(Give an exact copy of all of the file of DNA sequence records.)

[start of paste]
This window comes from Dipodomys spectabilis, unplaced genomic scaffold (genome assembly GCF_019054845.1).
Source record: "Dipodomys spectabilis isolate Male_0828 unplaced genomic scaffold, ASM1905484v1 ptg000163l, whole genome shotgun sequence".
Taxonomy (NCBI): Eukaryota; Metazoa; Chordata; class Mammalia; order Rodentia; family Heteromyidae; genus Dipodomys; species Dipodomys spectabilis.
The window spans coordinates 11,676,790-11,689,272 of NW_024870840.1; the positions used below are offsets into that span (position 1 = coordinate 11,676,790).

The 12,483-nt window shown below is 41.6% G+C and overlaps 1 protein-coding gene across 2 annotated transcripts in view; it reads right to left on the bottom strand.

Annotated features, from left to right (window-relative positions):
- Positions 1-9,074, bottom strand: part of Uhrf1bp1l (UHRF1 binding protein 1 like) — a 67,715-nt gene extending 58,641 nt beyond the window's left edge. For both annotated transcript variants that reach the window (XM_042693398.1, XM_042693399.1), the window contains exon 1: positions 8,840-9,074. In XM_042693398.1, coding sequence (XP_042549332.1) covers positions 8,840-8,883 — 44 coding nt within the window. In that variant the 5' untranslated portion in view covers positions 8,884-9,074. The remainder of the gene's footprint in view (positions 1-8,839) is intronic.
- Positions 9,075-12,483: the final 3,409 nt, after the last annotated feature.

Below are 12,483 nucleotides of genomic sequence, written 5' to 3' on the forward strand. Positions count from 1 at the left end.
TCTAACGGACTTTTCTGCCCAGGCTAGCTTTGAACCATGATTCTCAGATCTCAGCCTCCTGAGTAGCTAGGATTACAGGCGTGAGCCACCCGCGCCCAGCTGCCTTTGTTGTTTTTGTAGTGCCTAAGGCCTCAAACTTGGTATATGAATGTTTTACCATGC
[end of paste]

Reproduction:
This window comes from Dipodomys spectabilis, unplaced genomic scaffold (genome assembly GCF_019054845.1).
Source record: "Dipodomys spectabilis isolate Male_0828 unplaced genomic scaffold, ASM1905484v1 ptg000163l, whole genome shotgun sequence".
Taxonomy (NCBI): Eukaryota; Metazoa; Chordata; class Mammalia; order Rodentia; family Heteromyidae; genus Dipodomys; species Dipodomys spectabilis.
The window spans coordinates 11,676,790-11,689,272 of NW_024870840.1; the positions used below are offsets into that span (position 1 = coordinate 11,676,790).

The 12,483-nt window shown below is 41.6% G+C and overlaps 1 protein-coding gene across 2 annotated transcripts in view; it reads right to left on the bottom strand.

Annotated features, from left to right (window-relative positions):
- Positions 1-9,074, bottom strand: part of Uhrf1bp1l (UHRF1 binding protein 1 like) — a 67,715-nt gene extending 58,641 nt beyond the window's left edge. For both annotated transcript variants that reach the window (XM_042693398.1, XM_042693399.1), the window contains exon 1: positions 8,840-9,074. In XM_042693398.1, coding sequence (XP_042549332.1) covers positions 8,840-8,883 — 44 coding nt within the window. In that variant the 5' untranslated portion in view covers positions 8,884-9,074. The remainder of the gene's footprint in view (positions 1-8,839) is intronic.
- Positions 9,075-12,483: the final 3,409 nt, after the last annotated feature.

Below are 12,483 nucleotides of genomic sequence, written 5' to 3' on the forward strand. Positions count from 1 at the left end.
TCTAACGGACTTTTCTGCCCAGGCTAGCTTTGAACCATGATTCTCAGATCTCAGCCTCCTGAGTAGCTAGGATTACAGGCGTGAGCCACCCGCGCCCAGCTGCCTTTGTTGTTTTTGTAGTGCCTAAGGCCTCAAACTTGGTATATGAATGTTTTACCATGC